This isn’t bragging. I have actually met men who clearly have issues with my education level.

I have a master’s degree and all the loans that go with it, but only work half time.
Between substitute teaching and my position as a librarian, I work my butt off to pay my own bills, but it’s an awful lot of school not to be full time. It’s unlikely a man will know right off how competitive my field is and that I’m moving along quite nicely. Regardless, I’ll never make the kind of money people often associate with a graduate degree.

I handle negative emotions poorly.
Seriously, there are some jokes normal people just don’t make. See above cutting joke.

I’m a terrible driver.
No, really. I will kill us all.

I’m nerdy and love nerdy things.
I have to remind myself that my Harry Potter/Superman obsession is to some, what another’s anime obsession is to me. If you’re not into those things at all, they can seem too nerdy, even juvenile. “Zetus lapetus” doesn’t help my case.

I own a lot of pink.
Me: “Can you hand me my wallet?”
Gail: “The pink thing?”
Me: “Well, that doesn’t really narrow down the contents of my purse, but sure.” 

While my favorite color doesn’t feature prominently in my decor or wardrobe, it does in my accessories. A man who’s interested in dating an educated woman could easily find this childish or annoying.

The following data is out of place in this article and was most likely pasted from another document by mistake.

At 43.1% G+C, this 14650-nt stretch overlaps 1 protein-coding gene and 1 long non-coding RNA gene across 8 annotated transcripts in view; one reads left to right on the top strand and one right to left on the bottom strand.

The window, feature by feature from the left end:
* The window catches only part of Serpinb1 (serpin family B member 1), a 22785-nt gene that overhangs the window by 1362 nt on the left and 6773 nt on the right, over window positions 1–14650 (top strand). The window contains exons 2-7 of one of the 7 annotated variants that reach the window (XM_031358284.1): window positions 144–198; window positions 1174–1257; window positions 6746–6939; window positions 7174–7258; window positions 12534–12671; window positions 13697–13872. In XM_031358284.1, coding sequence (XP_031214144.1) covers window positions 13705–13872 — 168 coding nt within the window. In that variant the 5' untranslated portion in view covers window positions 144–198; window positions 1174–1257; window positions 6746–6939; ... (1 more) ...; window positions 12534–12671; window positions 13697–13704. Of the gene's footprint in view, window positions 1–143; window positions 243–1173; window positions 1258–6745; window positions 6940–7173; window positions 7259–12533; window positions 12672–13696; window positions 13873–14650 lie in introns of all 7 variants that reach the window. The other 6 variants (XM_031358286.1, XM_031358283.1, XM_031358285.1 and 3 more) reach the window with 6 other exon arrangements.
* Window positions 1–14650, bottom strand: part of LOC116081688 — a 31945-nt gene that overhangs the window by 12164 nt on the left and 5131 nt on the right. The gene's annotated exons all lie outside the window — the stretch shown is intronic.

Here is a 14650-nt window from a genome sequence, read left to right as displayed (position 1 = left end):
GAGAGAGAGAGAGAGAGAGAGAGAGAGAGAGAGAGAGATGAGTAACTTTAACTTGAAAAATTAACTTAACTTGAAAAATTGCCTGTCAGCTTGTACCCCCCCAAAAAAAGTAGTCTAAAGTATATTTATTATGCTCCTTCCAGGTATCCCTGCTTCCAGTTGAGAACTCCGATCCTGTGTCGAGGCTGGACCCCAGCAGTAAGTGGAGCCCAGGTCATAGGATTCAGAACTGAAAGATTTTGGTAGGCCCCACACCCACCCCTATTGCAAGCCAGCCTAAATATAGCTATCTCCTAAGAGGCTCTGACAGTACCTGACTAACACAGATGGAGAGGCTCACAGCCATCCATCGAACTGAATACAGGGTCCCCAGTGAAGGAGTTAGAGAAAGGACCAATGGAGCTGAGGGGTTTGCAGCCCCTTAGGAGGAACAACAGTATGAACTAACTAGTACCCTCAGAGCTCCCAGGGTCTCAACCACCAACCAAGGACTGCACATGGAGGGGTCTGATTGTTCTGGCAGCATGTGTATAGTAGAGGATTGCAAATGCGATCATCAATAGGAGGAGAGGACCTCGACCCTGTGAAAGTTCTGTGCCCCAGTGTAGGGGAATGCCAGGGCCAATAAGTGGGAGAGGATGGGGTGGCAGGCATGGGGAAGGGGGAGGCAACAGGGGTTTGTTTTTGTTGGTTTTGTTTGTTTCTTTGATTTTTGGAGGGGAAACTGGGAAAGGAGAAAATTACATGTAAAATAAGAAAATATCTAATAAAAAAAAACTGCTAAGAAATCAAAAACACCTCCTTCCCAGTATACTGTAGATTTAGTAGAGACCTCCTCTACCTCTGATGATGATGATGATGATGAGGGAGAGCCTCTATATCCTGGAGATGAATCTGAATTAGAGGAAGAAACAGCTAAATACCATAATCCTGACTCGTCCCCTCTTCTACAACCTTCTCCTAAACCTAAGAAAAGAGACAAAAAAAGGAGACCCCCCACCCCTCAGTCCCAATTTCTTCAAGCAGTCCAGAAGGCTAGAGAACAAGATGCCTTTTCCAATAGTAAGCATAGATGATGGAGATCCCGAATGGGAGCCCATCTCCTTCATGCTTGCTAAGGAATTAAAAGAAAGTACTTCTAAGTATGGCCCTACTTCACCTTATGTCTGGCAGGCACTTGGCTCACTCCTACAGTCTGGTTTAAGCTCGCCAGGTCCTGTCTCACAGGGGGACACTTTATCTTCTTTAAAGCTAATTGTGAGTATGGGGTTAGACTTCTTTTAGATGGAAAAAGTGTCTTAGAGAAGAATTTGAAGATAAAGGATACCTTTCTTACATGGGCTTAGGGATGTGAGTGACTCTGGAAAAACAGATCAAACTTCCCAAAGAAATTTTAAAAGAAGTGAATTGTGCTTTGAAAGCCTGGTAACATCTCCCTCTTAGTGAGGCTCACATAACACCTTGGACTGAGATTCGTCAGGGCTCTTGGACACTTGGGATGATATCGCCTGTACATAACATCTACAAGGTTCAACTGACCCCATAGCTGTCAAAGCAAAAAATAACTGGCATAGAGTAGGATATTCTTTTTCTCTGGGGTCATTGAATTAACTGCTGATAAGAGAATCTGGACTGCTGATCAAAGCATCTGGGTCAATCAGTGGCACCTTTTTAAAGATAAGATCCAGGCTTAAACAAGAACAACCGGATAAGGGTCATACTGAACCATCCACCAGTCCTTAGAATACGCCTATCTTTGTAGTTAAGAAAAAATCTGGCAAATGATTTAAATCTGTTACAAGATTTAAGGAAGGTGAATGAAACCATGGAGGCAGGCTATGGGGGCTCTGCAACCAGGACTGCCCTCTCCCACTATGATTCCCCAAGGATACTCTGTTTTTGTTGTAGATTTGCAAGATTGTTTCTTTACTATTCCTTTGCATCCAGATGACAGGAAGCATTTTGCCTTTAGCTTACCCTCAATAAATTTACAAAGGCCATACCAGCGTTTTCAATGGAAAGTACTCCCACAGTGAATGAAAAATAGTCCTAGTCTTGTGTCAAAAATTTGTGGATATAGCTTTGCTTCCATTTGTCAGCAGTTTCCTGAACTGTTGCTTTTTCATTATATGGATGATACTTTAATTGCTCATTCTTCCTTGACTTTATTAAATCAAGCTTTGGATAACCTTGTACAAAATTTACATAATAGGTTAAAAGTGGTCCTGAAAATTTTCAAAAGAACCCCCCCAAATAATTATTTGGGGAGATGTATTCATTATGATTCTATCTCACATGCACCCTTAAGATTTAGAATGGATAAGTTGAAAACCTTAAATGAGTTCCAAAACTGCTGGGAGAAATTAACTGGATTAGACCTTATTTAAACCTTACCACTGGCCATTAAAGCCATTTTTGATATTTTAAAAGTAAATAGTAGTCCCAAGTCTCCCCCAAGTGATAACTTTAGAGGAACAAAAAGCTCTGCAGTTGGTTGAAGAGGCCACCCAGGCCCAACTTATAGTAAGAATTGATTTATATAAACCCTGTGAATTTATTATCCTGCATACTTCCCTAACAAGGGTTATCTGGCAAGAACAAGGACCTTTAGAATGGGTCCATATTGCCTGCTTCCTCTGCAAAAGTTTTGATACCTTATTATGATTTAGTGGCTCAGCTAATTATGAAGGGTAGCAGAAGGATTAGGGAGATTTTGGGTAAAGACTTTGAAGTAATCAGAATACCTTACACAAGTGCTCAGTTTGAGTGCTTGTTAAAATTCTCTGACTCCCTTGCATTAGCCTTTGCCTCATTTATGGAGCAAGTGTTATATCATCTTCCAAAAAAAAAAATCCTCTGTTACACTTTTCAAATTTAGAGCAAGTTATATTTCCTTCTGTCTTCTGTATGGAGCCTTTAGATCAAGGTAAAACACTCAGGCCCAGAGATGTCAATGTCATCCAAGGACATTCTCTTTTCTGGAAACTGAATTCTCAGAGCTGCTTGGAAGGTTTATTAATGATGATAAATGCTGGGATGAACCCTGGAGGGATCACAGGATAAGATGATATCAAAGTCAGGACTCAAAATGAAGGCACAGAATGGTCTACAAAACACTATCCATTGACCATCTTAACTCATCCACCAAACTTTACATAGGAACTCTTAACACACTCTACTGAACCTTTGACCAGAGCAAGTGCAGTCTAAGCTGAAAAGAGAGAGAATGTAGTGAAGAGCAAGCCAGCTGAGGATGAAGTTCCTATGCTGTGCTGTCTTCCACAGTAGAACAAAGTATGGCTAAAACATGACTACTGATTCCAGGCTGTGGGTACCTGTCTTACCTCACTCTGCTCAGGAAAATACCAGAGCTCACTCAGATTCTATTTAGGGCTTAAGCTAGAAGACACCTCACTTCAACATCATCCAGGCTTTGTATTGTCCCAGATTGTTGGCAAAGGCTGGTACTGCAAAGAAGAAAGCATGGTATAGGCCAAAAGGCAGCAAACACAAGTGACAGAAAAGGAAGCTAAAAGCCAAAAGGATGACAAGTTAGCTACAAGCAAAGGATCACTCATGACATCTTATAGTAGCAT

I’m extremely sexually insecure and inexperienced.
I’m like the least experienced non-virgin ever and I’m really not comfortable with that fact.

I won’t shut up.
I love to talk and, sometimes, have to make a conscious effort to listen, because I know that what I’m saying is interesting.

I’m too analytical.
Watching a movie or show with me is exhausting. I will point out historical inaccuracies and comment on how much everyone in In Time did not look 25. Not even close.

I don’t read bestsellers.
I’m a librarian. Pretty much everyone assumes this means I’ve read Gone Girl and The Kite Runner. I have not. I will not. I read articles and memoirs if I want heavy reading material. If it’s fiction, it’s going to end happily ever after with great sex. A man intrigued by my job title might be disappointed by my interest in highlander porn. 

I’m a perfectionist.
I will unravel the entire damned hat because I missed one loop. Crochet is another interest to jot down on the nerdy list. Also, who wants to take a quick trip to the mall 20 miles away and return this shirt, because one of the buttons is a little loose? Anyone?

I can be neurotic about weird things.
There is a place for the red plates. My media is organized by format and then alphabetically.

When I break, I break.